Thursday, March 7, 2013

Kentucky bill might let Christians thumb their nose at civil rights laws

In Kentucky, gay rights and civil liberties defenders are staging a last-ditch effort against a bill that would allow people to defy laws and regulations that “substantially burden” their religious beliefs  unless there is a proven, “compelling governmental interest.”
     The bill sailed through the state House last week and passed the Senate Judiciary Committee 9-2 Wednesday.
     Opponents say it could let business owners and other individuals defy state and local civil-rights laws, including those in four Kentucky cities that prohibit anti-gay bias: Covington, Louisville, Lexington and Vicco.
     The American Civil Liberties Union of Kentucky opposes the bill unless it explicitly exempts civil-rights laws, but such an amendment failed in the House:
“Without those civil-rights protections, we fear the worst,” Derek Selznick of the ACLU said earlier this week. He said the bill could invite legal challenges to local gay-rights laws and statewide civil-rights protections for such groups as racial minorities and women.
     ACLU attorney William Sharp testified that the bill creates an impermissible risk. “For example, there are those in in Kentucky who oppose homosexuality on religious grounds,” he said, noting that the bill would prohibit the government from assessing penalties.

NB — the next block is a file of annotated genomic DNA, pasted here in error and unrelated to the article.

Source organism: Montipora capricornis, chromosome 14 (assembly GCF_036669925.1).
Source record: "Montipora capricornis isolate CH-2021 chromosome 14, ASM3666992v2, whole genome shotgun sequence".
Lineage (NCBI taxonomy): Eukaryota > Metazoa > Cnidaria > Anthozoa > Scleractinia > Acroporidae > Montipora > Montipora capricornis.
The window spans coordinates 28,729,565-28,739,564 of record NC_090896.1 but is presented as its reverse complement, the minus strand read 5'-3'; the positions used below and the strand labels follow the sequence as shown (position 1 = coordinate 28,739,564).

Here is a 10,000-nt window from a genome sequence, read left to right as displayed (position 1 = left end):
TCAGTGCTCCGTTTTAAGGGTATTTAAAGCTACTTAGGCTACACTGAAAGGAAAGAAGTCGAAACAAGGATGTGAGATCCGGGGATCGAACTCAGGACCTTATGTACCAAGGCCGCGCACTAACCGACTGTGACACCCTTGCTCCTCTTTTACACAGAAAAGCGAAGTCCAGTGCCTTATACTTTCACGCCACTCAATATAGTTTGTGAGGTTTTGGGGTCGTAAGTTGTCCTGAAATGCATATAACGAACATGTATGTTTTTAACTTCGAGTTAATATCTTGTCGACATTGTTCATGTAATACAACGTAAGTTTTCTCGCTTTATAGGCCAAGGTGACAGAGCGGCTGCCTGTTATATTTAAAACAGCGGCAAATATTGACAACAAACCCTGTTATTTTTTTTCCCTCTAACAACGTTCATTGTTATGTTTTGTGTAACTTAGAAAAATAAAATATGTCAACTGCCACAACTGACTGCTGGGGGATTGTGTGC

Rep. Bob Damron, a Nicholasville Democrat who sponsered the bill, said that 13 states have passed similar laws, and a dozen others have similar provisions in their constitutions.
Kentucky Commission on Human Rights Executive Director John J. Johnson said this:
“We’ve had a long history and struggle of civil-rights battles. In many instances, the support for civil rights has come from the faith-based community, but in some instances, people have hidden behind their so-called belief in religion to say there should not be a mixing of the races. I’m not really sure why there’s a need to address that again in this state, where we take the chance of somebody deciding, ‘Because my religious belief is one thing ... I can discriminate.’ ”
Chris Hartman, director of the Fairness Campaign, is worried that the bill appears to be on a fast track. He said proponents “are more interested in getting it passed now than getting the most responsible piece of legislation.”

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